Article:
The 1970s was so GOLDEN an era for the heavyweight division, that it has still yet to have been lived up to, nor surpassed. An all around, star-studded roster that hosted some of the greatest super fights in boxing history.
Naturally, the expectations for the 1980s were high and said expectations were NOT met, to say the least. That being said, we’re not here to rag on the 1980s Heavyweight Division (it actually wasn’t that bad in hindsight anyway).
Today is all about the five greats who stepped up to the plate in the aftermath of the Muhammad Ali era and carried the sport of boxing on their backs. “Sugar” Ray Leonard, “The Bible of Boxing” Wilfred Benítez, Tommy “Hitman” Hearns, “Hands of Stone” Roberto Durán, and Marvelous Marvin Hagler; FIVE exceptional warriors, distinct in their style and personalities, who gave history their all. Almost every combination of these five men fought, Benitez being the exception in that he and Hagler never locked horns (despite talks).
The Fab 5 managed to emulate the success of the 1970s heavyweight division with their wars, showcasing that boxing was NOT dead, but still very much alive. Such wars include the 1980 duology between Ray Leonard and Roberto Durán (“The Brawl in Montreal” & the “NO MÁS FIGHT), the 1981 back-and-forth between Ray Leonard and Tommy Hearns (“The Showdown”), the 1984 shocker between Tommy Hearns and Roberto Durán (“The Malice at the Palace”), the 1985 “greatest fight of all time” between Marvelous Marvin Hagler and Tommy Hearns (“The Fight”; retroactively known as “The War”), and the 1987 date of destiny between Marvelous Marvin Hagler and Ray Leonard (“The Superfight”/”The King of the Ring”).
Hagler vs Leonard (a lower-weight class Ali vs Tyson, anyone?) in particular was the dominant narrative of the Fab 5 rivalries, as an alleged 10 years (give or take) of mind games culminated in arguably the biggest and most important fight of the 1980s. Leonard retired just as the heat was at its apex for a bout against Hagler (coming down to his eye injuries and having already proven himself against Durán and Hearns).
Hagler was so disrespected that he had to have his name legally changed to Marvelous Marvin Hagler just to have his nickname said; he had never had it easy and wanted his payday (and the chance to clip the wings of the golden boy, Leonard). Was it a masterclass in war by “Sugar” Ray, or was it merely the right circumstances and timing at the unfortunate behest of “Marvelous” Marvin? We’ll never truly know, but history continues to debate as such, just as much as the results of the final confrontation between Hagler and Leonard. Who won? Should it have been a draw? Should there have been a rematch? Up to your own discretion, ultimately.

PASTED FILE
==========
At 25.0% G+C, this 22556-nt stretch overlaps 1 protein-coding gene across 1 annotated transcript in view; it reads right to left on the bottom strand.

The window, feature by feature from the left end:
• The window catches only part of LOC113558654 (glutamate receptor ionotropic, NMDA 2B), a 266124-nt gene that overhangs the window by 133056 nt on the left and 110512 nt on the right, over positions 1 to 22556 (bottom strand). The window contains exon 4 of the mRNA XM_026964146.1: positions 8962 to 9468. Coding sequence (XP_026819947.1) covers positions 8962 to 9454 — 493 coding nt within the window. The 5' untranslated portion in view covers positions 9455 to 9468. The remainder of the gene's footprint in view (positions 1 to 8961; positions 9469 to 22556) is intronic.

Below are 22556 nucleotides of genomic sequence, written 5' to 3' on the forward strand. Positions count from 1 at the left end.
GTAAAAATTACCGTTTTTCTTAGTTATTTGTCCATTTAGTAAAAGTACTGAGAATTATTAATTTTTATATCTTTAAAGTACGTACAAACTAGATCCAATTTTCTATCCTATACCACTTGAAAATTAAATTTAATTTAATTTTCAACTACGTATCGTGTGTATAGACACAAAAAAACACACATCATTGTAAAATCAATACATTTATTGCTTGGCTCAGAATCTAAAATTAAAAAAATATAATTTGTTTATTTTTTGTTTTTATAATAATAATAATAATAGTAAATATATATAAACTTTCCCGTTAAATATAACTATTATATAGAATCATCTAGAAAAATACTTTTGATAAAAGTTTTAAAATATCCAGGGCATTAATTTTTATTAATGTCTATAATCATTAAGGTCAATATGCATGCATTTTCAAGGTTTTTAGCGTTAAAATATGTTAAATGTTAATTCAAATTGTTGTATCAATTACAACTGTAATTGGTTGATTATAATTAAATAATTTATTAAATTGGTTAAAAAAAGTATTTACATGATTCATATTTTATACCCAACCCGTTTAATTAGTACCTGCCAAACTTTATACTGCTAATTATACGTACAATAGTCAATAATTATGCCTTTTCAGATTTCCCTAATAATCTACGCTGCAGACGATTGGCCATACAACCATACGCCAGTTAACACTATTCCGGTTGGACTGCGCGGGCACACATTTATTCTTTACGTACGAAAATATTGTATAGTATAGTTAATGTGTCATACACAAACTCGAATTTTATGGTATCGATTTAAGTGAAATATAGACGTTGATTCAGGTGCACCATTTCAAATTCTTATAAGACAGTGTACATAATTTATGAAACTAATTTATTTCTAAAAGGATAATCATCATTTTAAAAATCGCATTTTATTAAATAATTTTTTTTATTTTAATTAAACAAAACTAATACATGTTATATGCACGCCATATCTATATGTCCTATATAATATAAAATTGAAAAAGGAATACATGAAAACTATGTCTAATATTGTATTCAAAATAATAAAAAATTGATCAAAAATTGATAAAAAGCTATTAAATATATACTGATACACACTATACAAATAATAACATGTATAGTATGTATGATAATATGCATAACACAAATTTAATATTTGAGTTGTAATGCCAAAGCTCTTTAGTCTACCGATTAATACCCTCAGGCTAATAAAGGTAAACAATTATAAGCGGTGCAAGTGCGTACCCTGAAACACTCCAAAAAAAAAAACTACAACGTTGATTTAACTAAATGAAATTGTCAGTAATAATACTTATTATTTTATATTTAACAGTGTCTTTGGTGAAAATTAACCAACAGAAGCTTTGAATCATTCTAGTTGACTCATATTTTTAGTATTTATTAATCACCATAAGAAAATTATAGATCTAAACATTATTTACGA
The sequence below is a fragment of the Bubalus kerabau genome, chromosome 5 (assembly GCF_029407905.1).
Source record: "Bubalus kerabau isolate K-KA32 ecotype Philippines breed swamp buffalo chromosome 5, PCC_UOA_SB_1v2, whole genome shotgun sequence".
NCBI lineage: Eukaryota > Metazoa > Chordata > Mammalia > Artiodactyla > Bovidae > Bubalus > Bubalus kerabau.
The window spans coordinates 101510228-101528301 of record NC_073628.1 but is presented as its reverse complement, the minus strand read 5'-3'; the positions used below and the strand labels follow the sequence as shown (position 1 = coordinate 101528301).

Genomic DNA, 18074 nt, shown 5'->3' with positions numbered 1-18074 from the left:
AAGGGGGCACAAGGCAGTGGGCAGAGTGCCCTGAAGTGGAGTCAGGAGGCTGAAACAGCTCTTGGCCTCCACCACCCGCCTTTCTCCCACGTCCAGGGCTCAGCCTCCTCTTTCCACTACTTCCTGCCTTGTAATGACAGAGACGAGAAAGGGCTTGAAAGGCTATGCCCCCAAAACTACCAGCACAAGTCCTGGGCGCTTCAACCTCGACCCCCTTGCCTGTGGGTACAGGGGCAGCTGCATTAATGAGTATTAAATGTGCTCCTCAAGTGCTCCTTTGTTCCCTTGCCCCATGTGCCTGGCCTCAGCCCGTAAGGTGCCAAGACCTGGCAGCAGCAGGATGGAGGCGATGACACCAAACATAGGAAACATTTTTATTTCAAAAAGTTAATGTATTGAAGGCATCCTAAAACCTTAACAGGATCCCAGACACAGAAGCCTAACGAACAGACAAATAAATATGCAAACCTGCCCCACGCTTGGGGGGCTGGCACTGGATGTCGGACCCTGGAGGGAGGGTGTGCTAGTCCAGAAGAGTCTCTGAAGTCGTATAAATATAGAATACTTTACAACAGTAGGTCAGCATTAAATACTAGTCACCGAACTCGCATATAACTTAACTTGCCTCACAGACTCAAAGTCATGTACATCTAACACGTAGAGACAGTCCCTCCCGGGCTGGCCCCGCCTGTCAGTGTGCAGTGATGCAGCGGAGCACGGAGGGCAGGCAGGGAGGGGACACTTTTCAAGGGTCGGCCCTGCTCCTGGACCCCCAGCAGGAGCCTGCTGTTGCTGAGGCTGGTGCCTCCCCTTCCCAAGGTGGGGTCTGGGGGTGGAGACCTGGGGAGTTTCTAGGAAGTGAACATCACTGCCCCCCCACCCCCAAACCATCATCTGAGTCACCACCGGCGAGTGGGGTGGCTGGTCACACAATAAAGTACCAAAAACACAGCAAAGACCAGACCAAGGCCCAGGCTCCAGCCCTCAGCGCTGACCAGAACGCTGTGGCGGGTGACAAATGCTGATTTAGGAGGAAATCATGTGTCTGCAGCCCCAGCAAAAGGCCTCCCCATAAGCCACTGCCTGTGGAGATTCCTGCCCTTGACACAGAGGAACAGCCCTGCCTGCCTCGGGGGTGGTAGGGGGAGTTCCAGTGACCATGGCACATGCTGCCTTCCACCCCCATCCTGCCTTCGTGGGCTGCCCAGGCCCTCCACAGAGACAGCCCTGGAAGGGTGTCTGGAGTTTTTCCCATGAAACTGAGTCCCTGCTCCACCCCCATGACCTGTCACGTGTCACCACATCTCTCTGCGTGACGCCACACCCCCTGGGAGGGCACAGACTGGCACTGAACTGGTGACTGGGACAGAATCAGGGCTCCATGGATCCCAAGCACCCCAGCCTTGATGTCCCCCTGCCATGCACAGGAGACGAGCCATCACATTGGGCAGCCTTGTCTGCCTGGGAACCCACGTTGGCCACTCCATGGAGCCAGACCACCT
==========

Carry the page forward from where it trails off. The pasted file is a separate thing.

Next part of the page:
So by now, you’ve noticed the emphasis on the number FIVE here as opposed to FOUR. Yes, there are 5 kings. Wilfred Benítez has been overlooked and almost forgotten by casuals alike, but not here and not now by the faithful. He is still the youngest champion in boxing history. A 3 division world champion who shares Hall of Fame honors with his fellow kings. He may not have been as successful as, say, “Sugar” Ray, nor did he fight everyone in the realm of the kings (remember, the Hagler bout never came to be), but he still left his mark on the sport and the rivalries. It was his tug-o’-war loss to Ray Leonard that led to Leonard’s trilogy with Roberto Durán.
It was Benítez’s masterclass over Roberto Durán that, perhaps, propelled “Hands of Stone” to get it in gear and bounce back from the shadow of “No MÁS” (which he apparently never actually said). Said masterclass also led to the greatest staredown (arguably) in boxing history between himself and the Motor City Cobra, a bout which also showcased how Hearns could box just as well as he could slug. You get the picture; Wilfred Benítez (as admitted by “Sugar” Ray himself” was just as valuable and essential to the grand story of the time as the other 4 Kings.
What else need be said? This is the tale of the Fabulous Five Kings in their quests to reign over boxing at the behest of one another. Part 5 of BoxingPedia’s ongoing Lost Generation docuseries. Written, produced, and narrated by TheCharlesJackson, author of the Boxing Encyclopedia, in dedication to the all time greats who made the time without an equal. Rest in peace Marvelous Marvin Hagler.